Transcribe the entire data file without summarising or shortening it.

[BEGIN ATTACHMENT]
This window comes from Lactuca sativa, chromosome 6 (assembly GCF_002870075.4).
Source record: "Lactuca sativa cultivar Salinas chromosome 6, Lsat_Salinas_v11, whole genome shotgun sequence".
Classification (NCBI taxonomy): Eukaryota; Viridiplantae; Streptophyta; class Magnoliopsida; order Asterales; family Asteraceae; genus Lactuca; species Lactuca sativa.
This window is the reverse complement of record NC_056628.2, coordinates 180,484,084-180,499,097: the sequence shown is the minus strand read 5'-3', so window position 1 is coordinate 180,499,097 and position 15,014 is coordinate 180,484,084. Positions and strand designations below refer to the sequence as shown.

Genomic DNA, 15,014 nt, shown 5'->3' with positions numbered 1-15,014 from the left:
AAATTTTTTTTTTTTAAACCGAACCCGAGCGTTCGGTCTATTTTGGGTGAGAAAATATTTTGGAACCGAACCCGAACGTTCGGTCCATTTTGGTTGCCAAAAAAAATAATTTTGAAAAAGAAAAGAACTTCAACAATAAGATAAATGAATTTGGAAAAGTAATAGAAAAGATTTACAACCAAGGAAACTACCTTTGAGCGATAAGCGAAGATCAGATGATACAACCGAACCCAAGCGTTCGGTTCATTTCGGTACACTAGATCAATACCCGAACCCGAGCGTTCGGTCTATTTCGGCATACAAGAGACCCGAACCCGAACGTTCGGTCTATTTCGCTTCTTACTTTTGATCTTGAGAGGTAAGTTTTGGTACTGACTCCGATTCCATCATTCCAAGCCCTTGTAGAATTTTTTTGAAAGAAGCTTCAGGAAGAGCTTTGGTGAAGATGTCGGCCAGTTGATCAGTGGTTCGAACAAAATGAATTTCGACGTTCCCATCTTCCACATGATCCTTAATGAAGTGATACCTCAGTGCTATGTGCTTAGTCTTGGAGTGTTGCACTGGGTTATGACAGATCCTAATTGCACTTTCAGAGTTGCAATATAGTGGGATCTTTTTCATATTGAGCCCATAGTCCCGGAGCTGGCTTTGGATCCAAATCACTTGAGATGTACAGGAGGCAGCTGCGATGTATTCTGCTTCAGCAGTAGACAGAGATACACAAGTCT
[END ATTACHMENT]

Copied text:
This window comes from Lactuca sativa, chromosome 6 (assembly GCF_002870075.4).
Source record: "Lactuca sativa cultivar Salinas chromosome 6, Lsat_Salinas_v11, whole genome shotgun sequence".
Classification (NCBI taxonomy): Eukaryota; Viridiplantae; Streptophyta; class Magnoliopsida; order Asterales; family Asteraceae; genus Lactuca; species Lactuca sativa.
This window is the reverse complement of record NC_056628.2, coordinates 180,484,084-180,499,097: the sequence shown is the minus strand read 5'-3', so window position 1 is coordinate 180,499,097 and position 15,014 is coordinate 180,484,084. Positions and strand designations below refer to the sequence as shown.

Genomic DNA, 15,014 nt, shown 5'->3' with positions numbered 1-15,014 from the left:
AAATTTTTTTTTTTTAAACCGAACCCGAGCGTTCGGTCTATTTTGGGTGAGAAAATATTTTGGAACCGAACCCGAACGTTCGGTCCATTTTGGTTGCCAAAAAAAATAATTTTGAAAAAGAAAAGAACTTCAACAATAAGATAAATGAATTTGGAAAAGTAATAGAAAAGATTTACAACCAAGGAAACTACCTTTGAGCGATAAGCGAAGATCAGATGATACAACCGAACCCAAGCGTTCGGTTCATTTCGGTACACTAGATCAATACCCGAACCCGAGCGTTCGGTCTATTTCGGCATACAAGAGACCCGAACCCGAACGTTCGGTCTATTTCGCTTCTTACTTTTGATCTTGAGAGGTAAGTTTTGGTACTGACTCCGATTCCATCATTCCAAGCCCTTGTAGAATTTTTTTGAAAGAAGCTTCAGGAAGAGCTTTGGTGAAGATGTCGGCCAGTTGATCAGTGGTTCGAACAAAATGAATTTCGACGTTCCCATCTTCCACATGATCCTTAATGAAGTGATACCTCAGTGCTATGTGCTTAGTCTTGGAGTGTTGCACTGGGTTATGACAGATCCTAATTGCACTTTCAGAGTTGCAATATAGTGGGATCTTTTTCATATTGAGCCCATAGTCCCGGAGCTGGCTTTGGATCCAAATCACTTGAGATGTACAGGAGGCAGCTGCGATGTATTCTGCTTCAGCAGTAGACAGAGATACACAAGTCT